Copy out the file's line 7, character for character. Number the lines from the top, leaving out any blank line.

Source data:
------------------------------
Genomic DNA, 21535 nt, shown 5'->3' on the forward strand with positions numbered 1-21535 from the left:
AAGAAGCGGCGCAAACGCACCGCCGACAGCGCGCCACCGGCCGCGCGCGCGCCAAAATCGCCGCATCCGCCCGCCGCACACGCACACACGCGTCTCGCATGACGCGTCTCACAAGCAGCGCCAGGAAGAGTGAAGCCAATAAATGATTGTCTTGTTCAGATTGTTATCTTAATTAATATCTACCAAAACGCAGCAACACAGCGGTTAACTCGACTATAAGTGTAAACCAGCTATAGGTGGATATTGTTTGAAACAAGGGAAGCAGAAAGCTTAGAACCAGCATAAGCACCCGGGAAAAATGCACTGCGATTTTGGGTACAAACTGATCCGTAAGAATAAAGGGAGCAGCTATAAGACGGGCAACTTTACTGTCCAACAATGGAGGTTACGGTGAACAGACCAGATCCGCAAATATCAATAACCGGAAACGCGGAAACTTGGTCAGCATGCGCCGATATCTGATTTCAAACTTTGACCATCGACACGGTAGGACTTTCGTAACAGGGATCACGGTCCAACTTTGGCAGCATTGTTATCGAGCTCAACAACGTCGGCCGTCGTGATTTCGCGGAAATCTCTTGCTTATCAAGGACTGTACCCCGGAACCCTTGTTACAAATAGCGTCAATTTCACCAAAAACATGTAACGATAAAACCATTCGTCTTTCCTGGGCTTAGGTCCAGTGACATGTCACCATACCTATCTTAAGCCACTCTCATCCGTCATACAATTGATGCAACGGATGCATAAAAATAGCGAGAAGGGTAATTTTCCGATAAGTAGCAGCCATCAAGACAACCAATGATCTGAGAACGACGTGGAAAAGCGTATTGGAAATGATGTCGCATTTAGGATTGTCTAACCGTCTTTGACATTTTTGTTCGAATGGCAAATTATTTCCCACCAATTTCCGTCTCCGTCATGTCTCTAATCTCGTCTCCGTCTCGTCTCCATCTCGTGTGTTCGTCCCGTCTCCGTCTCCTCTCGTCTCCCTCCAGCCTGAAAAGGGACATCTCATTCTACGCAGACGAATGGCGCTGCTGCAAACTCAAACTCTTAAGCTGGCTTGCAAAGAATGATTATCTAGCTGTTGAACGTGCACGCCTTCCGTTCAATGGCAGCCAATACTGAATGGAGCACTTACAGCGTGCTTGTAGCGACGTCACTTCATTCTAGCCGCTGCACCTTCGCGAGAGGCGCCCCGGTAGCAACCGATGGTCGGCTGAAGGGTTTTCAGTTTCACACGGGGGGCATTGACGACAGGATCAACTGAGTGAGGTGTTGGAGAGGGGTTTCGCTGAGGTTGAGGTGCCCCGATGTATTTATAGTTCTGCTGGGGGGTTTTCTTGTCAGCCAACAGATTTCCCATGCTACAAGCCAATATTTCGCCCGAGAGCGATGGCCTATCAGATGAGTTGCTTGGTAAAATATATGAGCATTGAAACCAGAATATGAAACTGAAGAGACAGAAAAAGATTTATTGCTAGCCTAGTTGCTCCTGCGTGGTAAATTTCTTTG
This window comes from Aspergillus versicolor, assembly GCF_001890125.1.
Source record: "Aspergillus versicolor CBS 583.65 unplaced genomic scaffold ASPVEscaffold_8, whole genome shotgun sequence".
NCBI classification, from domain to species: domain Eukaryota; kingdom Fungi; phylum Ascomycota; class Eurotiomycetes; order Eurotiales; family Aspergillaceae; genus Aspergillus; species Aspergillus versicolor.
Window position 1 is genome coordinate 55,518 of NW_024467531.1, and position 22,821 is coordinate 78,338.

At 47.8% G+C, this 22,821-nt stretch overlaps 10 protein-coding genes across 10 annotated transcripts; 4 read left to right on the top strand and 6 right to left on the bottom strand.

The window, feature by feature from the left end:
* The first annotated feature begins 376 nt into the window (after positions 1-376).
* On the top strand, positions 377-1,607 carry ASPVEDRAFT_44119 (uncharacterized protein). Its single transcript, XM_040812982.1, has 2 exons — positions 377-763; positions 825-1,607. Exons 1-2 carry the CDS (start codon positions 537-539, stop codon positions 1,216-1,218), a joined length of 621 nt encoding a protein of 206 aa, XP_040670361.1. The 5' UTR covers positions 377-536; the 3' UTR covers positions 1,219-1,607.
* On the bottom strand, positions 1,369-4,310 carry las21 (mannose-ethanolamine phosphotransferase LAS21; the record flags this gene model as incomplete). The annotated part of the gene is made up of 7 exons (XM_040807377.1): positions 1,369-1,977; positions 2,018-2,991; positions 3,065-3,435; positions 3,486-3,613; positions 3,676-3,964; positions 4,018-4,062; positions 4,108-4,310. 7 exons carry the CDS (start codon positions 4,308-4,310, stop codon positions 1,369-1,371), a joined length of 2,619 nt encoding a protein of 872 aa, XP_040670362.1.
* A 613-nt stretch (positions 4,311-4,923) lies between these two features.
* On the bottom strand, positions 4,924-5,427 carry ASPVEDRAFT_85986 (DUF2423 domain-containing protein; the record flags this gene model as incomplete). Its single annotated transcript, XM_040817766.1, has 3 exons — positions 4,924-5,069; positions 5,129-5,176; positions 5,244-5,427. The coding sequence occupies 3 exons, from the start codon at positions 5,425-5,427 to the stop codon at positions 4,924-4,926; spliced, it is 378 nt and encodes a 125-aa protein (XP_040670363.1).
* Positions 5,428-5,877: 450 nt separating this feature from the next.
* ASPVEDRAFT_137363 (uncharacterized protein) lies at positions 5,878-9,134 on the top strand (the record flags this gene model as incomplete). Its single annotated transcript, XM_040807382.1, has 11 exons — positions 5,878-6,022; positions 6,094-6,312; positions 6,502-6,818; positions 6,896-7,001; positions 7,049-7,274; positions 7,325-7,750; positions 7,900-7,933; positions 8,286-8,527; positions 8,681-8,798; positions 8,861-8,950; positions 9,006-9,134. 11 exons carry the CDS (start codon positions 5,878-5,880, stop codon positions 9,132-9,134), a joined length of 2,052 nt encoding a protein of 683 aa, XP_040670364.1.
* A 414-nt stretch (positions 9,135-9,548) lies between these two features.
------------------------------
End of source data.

At 47.8% G+C, this 22,821-nt stretch overlaps 10 protein-coding genes across 10 annotated transcripts; 4 read left to right on the top strand and 6 right to left on the bottom strand.